m2mgo quadratRight now creating software for the Internet of Things is rather costly and time consuming. The Berlin startup M2MGO tackles this problem by offering a platform on which anybody can develop IoT apps fast and cheap. In our interview we asked Jens Uhlig, COO of the CODE_n finalist, among other things how they do this.

Further information: CODE_n CONNECTWebsiteTwitter

Where did your idea for the company come from?

Jens Uhlig: I am connected to the M2M world since the beginning of my professional IT career as working student at Siemens Wireless Modules. After some years and several different engagements I met a fellow student from back then who is still working in this market. He asked me if I knew of an IoT platform he can use to easily create IoT apps to demonstrate the possibilities of M2M modules. After a short market research the idea of M2MGO as an IoT-app-creation-service was born.

For which kind of audience is your product or service intended and what problem is it solving?

M2MGO focusses mainly on hardware and classical product manufacturers who want to open up new business opportunities in the internet of things.
The problem is that IoT solutions are very complex and require a wide range of knowledge in Software Development, System Engineering, cloud computing and online security. Typically classical hardware companies lack of these skills. So in the end the only choice is to set up a conventional project with an external partner with all its disadvantages like high upfront costs, inconvenient flexibility and therefore a high investment risk.

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Filiz Sarah Gärtner

Finalist | iTiZZiMO (Germany) – pioneers in simplifying IT

itizzimo quadrat

iTiZZiMO is a German Industry 4.0 startup. Their “simplifier” is a platform that can standardize the development of business processes and connect backend systems with mobile and wearable devices using context-aware technologies.

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Where did your idea for the company come from?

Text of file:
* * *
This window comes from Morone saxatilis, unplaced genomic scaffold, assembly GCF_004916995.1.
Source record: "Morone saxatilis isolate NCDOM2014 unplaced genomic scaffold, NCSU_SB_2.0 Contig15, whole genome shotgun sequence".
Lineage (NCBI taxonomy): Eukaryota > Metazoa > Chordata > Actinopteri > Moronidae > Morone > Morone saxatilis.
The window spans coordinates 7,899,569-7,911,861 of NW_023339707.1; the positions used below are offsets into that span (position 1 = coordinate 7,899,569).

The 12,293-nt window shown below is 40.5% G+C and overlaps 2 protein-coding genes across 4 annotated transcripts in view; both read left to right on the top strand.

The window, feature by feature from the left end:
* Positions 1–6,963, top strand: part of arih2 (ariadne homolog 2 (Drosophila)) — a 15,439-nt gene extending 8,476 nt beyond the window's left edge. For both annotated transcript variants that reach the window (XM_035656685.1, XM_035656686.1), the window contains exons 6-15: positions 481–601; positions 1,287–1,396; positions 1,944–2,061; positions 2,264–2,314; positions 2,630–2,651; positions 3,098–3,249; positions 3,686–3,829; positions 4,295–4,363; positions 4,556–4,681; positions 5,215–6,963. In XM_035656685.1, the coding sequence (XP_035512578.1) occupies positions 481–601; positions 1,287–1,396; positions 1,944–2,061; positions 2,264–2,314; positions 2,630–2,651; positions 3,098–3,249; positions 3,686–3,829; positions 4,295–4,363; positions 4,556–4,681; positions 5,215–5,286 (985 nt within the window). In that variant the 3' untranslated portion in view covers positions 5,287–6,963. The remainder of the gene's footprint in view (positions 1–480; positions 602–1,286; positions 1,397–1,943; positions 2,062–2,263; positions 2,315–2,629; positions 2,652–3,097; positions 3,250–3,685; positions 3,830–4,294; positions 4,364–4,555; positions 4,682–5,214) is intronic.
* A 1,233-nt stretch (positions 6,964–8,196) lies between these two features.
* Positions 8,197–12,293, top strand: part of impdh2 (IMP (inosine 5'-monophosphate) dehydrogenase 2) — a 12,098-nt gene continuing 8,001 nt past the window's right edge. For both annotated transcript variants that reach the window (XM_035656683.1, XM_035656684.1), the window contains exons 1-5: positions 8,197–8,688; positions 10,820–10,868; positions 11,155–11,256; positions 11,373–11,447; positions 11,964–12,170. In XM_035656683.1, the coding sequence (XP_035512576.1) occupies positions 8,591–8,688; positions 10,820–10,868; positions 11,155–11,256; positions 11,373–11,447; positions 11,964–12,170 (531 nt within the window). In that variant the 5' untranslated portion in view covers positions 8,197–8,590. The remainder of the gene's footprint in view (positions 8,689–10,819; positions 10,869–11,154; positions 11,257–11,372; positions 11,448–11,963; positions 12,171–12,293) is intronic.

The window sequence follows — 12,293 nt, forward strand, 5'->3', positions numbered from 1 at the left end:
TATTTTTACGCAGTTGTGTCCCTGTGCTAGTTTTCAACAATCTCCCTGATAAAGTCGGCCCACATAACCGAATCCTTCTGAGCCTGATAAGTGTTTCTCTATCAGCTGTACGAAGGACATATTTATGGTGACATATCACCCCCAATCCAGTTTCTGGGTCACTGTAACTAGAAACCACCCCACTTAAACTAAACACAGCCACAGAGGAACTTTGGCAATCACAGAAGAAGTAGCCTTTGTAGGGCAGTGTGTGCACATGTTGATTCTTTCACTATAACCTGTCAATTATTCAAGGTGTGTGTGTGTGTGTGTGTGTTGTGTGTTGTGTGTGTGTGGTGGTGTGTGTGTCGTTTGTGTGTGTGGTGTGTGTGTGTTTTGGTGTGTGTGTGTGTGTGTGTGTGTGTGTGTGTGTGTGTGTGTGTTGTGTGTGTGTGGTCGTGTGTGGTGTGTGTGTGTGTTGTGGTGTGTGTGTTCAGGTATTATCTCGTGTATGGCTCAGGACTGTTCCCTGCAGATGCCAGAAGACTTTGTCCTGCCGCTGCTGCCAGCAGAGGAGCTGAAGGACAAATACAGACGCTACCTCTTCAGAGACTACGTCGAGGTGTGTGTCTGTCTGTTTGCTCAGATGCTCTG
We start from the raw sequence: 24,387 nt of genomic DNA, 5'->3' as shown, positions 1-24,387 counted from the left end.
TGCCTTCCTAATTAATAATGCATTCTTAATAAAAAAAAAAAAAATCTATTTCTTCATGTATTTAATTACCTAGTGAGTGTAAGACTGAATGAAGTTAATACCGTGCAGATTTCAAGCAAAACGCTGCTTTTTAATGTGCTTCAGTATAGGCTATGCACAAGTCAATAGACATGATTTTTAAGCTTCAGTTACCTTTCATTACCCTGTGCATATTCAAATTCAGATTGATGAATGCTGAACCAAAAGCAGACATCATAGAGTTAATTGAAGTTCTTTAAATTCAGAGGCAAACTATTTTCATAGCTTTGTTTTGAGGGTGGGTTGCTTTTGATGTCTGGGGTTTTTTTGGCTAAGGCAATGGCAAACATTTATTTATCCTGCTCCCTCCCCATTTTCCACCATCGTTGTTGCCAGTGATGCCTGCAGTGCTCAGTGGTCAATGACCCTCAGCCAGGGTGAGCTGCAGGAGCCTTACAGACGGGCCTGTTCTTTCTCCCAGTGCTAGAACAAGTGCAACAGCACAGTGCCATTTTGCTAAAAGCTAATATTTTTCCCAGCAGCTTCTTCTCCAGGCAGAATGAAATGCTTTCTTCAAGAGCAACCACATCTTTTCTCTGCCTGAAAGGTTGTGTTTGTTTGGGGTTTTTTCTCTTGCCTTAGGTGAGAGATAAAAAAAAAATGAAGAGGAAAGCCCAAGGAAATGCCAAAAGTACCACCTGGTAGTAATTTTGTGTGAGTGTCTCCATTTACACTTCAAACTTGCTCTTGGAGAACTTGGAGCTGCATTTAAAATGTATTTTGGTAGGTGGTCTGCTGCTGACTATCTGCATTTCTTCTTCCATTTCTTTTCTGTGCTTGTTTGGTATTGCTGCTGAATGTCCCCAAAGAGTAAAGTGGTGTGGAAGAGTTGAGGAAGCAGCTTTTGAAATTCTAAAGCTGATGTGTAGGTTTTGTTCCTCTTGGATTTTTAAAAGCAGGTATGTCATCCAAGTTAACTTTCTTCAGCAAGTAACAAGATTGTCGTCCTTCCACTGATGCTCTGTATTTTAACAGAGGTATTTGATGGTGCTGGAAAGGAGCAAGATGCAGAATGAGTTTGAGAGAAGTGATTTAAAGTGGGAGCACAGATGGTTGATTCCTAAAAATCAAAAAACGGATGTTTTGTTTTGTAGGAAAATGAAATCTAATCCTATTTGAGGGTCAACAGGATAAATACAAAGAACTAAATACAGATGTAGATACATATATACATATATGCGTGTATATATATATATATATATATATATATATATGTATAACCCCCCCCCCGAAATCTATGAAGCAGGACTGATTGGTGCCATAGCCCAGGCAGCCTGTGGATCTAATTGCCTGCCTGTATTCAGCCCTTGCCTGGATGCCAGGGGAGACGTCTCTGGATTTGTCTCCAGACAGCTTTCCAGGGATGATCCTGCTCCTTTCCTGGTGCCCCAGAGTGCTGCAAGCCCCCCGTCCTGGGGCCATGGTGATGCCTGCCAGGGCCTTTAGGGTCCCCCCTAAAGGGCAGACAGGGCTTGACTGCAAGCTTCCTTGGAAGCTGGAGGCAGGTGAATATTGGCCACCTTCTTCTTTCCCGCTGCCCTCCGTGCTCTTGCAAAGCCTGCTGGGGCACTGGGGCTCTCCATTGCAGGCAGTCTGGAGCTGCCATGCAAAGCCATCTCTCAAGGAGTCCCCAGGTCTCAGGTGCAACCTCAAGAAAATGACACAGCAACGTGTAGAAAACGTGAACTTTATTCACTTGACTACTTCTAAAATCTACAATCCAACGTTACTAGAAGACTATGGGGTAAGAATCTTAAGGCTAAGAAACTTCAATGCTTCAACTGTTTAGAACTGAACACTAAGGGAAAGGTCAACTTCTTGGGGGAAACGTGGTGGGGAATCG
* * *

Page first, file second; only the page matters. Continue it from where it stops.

iTiZZiMO: Lots of companies use very complex systems based on enterprise software. Isolated solutions are often added to deal with a special problem that the established system can’t map properly. Using many systems consequently results in high maintenance for the IT department and difficult workflows for employees. There is double data administration which means that companies waste a lot of time. Furthermore, more and more companies are now finding it important to retrieve data independent of their current location. So our founders, Reza Etemadian (CEO) and Christian Kleinschroth (CTO), came up with the idea to start a business that addresses these problems: how can employees be provided with the right business data and how can IT landscapes and workflows be simplified.

For which kind of audience is your product or service intended and what problem is it solving?

iTiZZiMO:

We primary target is CIOs and IT specialists at companies. This is because they are the people who get to decide on new software and hardware integration. Our secondary focus is the users in the company. They are the important ones to watch if you want to get reasonable feedback on process optimization or innovative business solutions. More…